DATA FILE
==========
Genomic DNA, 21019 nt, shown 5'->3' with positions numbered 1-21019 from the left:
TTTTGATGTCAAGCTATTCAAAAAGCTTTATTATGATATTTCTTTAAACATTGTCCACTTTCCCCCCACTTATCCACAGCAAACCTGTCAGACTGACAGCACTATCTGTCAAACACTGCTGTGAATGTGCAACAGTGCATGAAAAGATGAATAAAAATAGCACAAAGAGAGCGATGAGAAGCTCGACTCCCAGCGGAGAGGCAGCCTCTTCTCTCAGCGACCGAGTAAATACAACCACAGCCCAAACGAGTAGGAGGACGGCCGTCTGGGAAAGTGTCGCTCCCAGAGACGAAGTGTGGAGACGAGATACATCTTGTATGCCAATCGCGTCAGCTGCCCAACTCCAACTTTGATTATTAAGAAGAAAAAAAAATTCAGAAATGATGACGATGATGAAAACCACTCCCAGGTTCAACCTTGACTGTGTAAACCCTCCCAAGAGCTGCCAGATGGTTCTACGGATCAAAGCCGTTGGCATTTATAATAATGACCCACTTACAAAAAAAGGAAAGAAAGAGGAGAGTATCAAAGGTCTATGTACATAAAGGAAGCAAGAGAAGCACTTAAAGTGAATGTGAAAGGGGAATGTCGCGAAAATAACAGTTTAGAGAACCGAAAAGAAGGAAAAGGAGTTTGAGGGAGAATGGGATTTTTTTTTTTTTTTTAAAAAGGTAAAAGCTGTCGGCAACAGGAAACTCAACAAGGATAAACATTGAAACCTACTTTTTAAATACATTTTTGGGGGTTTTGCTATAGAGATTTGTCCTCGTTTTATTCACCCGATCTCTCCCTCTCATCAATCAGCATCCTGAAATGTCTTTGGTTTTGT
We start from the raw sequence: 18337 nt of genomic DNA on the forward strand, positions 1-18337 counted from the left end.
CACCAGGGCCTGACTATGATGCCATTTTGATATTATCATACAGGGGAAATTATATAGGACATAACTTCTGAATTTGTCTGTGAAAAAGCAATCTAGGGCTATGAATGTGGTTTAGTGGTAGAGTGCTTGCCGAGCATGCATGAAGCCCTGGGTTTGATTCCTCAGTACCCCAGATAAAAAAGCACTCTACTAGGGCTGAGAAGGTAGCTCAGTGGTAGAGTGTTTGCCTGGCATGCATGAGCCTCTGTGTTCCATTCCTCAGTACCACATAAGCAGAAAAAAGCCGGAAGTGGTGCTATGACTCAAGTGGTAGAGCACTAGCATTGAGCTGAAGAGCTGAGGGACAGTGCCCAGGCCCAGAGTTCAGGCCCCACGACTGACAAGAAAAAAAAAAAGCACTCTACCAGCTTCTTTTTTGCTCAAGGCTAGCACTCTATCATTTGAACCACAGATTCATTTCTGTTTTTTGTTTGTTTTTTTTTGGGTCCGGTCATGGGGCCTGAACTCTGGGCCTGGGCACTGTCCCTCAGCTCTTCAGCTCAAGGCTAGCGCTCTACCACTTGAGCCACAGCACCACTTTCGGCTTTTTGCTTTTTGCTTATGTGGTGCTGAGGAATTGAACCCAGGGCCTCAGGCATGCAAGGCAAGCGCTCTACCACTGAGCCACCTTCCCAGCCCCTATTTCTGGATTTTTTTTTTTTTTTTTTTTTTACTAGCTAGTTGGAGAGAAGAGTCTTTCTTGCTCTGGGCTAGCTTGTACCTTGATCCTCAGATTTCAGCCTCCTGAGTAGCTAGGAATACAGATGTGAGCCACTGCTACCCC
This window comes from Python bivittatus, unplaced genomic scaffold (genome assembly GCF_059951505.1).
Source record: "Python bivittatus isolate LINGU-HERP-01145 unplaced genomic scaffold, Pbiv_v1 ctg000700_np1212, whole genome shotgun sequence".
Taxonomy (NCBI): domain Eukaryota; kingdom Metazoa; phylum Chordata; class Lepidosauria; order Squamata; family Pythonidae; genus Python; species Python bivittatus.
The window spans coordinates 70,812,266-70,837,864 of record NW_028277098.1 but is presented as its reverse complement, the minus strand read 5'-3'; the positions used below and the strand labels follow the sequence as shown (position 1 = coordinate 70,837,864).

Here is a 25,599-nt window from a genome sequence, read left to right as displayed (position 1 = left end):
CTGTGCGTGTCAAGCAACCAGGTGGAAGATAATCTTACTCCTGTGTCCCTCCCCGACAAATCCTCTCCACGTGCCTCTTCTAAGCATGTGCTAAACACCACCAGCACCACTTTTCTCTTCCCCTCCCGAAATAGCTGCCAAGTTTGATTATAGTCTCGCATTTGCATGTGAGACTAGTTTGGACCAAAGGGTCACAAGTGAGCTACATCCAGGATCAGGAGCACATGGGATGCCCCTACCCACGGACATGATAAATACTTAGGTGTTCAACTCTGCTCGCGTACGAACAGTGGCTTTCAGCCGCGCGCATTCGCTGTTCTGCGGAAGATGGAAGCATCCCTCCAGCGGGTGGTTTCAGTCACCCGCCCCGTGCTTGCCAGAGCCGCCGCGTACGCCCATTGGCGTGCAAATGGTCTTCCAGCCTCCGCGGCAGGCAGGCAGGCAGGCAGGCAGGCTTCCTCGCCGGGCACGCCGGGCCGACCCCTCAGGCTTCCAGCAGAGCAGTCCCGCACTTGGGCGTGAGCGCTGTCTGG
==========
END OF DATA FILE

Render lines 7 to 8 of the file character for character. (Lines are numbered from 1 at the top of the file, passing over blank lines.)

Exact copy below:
Taxonomy (NCBI): domain Eukaryota; kingdom Metazoa; phylum Chordata; class Lepidosauria; order Squamata; family Pythonidae; genus Python; species Python bivittatus.
The window spans coordinates 70,812,266-70,837,864 of record NW_028277098.1 but is presented as its reverse complement, the minus strand read 5'-3'; the positions used below and the strand labels follow the sequence as shown (position 1 = coordinate 70,837,864).